What global warming is to Al Gore, so is the issue of control to the leader. However the inconvenient truth is that control is an illusion. Keith Coats, global leadership guru explores the concept of leadership and control in this insightful article on invitational leadership.
The Inconvenient Truth for Leaders
By Keith Coats
You are not in control.
What global warming is to Al Gore (and hopefully the rest of the planet), so is the issue of control to the leader. However the inconvenient truth is that control is an illusion. In its broadest sense the notion that we can control our lives is a fallacy. The harsh reality is that the only thing we can take control over is our response to whatever the stimuli or situation we happen to encounter. Those deliberate goals we articulate to help shape our future, goals that provide a measure of purpose and control over the uncharted terrain ahead, can be rendered meaningless in an instance. Uncontrollable factors: from cancer to a collision; from a revolution to an economic collapse. Point is, we are simply not in control as to what happens next.
This understanding of reality is scary for those who have come to assume the opposite. It flies in the face of what has been the bedrock of our understanding as to what constitutes “good management” and popular notions of leadership. The French and Italian words manege and maneggio that form the roots for our word “management” embody the imagery of “riding a horse”, of being in control. Managers we were taught, needed to lead, plan, organise and control. But as the mechanical metaphor of how we see the world and understand the design of organised work gives way to a new ways of seeing and understanding both the world, and the world of work, the idea of control has to change. For most leaders, accustomed as they are to understanding leadership being in control, such a change represents the Mount Everest of paradigm shifts.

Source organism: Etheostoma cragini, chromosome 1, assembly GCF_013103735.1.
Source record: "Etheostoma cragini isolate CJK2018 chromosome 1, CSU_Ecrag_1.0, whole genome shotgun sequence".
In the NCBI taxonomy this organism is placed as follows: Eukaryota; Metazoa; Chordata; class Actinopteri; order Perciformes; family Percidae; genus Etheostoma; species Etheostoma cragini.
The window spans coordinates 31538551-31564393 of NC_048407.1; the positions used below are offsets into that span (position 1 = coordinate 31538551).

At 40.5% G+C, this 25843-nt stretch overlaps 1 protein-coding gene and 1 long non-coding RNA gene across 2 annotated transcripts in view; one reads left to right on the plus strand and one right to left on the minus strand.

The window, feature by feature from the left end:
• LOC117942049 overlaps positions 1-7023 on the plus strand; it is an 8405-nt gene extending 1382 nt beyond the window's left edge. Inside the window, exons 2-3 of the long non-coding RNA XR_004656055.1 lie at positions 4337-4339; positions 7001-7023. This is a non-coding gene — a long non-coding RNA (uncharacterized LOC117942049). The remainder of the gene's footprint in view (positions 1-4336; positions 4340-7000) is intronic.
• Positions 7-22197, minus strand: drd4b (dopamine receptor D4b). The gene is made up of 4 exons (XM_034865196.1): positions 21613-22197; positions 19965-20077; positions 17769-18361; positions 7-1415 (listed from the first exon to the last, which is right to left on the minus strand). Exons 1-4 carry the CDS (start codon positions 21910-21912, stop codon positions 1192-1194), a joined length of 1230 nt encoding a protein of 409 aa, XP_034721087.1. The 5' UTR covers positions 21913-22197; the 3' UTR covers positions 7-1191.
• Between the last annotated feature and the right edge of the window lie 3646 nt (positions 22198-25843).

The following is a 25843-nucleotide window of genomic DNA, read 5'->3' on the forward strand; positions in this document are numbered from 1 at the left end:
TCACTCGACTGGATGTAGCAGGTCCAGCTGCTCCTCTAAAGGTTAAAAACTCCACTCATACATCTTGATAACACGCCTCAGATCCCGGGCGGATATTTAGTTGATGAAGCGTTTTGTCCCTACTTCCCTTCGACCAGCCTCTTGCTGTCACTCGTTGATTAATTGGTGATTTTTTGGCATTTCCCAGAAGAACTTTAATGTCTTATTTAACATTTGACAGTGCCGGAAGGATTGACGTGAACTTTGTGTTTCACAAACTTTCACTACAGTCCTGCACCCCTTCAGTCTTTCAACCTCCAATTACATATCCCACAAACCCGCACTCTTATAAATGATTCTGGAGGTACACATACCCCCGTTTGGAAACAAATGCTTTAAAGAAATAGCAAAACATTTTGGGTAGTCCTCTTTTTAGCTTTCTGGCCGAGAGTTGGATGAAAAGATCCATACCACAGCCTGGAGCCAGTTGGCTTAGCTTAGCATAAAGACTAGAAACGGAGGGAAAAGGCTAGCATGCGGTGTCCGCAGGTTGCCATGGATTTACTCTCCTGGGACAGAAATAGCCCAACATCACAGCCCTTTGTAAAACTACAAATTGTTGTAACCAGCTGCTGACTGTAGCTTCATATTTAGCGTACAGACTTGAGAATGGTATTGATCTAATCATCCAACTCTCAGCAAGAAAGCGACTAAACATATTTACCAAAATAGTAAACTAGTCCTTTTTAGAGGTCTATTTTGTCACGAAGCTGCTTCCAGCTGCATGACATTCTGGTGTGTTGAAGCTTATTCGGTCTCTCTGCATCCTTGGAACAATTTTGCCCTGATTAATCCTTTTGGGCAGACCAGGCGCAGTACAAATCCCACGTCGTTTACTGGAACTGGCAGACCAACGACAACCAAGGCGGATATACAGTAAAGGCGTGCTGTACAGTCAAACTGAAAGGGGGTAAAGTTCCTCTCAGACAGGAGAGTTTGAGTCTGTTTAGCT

Leaders who operate from the notion that they are in control work from the assumption that the world is a predicable place; a world were tomorrow will resemble today. They also would believe that they, due to their seniority and experience, have more to contribute than others – a “leader’s lead and workers work” kind of mentality prevails. They would believe that they have the answers and that others expect them to know what is going on, take charge and provide security. They assume responsibility on behalf of others, a believe that is fertile soil for the growth of an autocratic, driver type of style that if you disapprove of, well…you know what to do! The sad thing is that all too often “the others” in such an equation have been conditioned to simply abdicate their personal and collective authority and responsibility and so are happy to default to the Leader. After all, it means that there is always someone else to blame.
But the inconvenient truth for leaders is that as the future is navigated, control is not what defines leadership. Within a Quantum understanding of the Universe, a powerful lesson that sits invitingly like a precious gem awaiting discovery is that in life, as in leadership, the issue is not control, but rather one of dynamic connectedness. In the emerging Connection economy, the leader’s ability to connect and invite the best out of others in contributing to the overall purpose will be the benchmark of quality leadership.